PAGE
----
It's good for the industry to be moving towards sustainable transport as quickly as possible. We open-sourced our patents to be try to helpful in that regard, so it's encouraging to see all this activity. From Tesla's standpoint, we want to take the set of actions that are likely to accelerate the event of sustainable energy.
— Elon Musk on electric vehicles
It's not about competing, it's really just about trying to increase the probability that the future will be good.
— Elon Musk on OpenAI
I think something will happen in the future. [...] If a bunch of companies try it and it doesn't work out then I think I'll try to at least do a demonstration system.
— Elon Musk on Hyperloop
Somebody should do it, and if somebody doesn't do it, then I think I should probably do it.
— Elon Musk on Neural Laces
I saw a cool extended interview with Elon Musk a little while ago, and what was most interesting about it was the way Musk would talk about his goals. For someone who's acquired a kind of Tony Stark reputation, he seems surprisingly ego-less, and at several points he expresses a motivation that he wants certain things to exist, or he wants the world to be a certain way, and he's not terribly concerned if it's him or someone else who gets us there.
I think there's an interesting underyling intuition there, a kind of generalisation of the thought process in Rep the truth, and also some stuff in A strange game and Middle-out. The point being that, although it's easiest to focus your attention on and around you, there's a much larger area beyond that. Instead of asking how you should behave, you can ask "how do I want the world to be, and what will bring it closer to that ideal?" Instead of locally optimising your actions, you are trying to optimise the entire state of the world.
Crucial to that idea is that personal responsibility isn't a terribly useful concept. Are you responsible for the actions of your government in overseas wars? If you see someone drowning do you have to dive in and save them? Do you have a moral obligation to go to Africa and save orphans from malaria? Well, all of that is kind of missing the point. Do you want a world with less war, drowning and malaria? If so, you can take some actions that will bring this world closer to that world. Whether or not it's your fault or your responsibility doesn't really change that.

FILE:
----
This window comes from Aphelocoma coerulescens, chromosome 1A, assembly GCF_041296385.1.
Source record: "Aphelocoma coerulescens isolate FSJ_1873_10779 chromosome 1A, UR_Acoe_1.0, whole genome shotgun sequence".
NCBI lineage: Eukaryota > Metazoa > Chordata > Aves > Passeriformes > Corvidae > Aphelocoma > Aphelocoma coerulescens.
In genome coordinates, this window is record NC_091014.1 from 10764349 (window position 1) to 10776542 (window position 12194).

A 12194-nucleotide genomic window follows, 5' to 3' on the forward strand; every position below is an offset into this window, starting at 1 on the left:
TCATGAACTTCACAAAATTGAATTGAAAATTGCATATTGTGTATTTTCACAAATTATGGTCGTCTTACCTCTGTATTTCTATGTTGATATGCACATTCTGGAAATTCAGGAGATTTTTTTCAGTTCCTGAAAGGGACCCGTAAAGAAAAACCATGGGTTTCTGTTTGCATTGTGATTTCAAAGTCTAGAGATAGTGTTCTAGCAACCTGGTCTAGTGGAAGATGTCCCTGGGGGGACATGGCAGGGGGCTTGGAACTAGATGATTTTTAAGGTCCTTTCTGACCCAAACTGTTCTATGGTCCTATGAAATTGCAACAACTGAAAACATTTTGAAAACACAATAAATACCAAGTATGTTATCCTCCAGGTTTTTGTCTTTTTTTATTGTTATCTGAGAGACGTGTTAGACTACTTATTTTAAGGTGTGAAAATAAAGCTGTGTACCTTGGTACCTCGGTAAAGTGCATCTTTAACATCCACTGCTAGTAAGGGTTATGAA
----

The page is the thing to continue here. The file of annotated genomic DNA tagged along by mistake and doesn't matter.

Which also means that maybe it's not such a big deal whether you keep ownership of the things you create. If someone is willing to take those things and do them better than you, or even just do them roughly as well, the main consequence is that the world is still being optimised, but with less effort on your part. That's a good thing, and means you can free yourself up to work on a different part of the goal.
It also means there's a lot of benefit in sharing your ideas as widely as you can, not with fear that someone will steal them, but with hope that they might. Really, it would be the best possible outcome if everyone stole all of your ideas, and those ideas went on to influence others to share your goals and make the world more like the world you want. Maybe that wouldn't be as nice for your ego, or lead to you being famous, but the ideas you helped grow could be famous and powerful on their own.
I think that's a good model for success in the field of ideas. Less like a king than a really good gardener.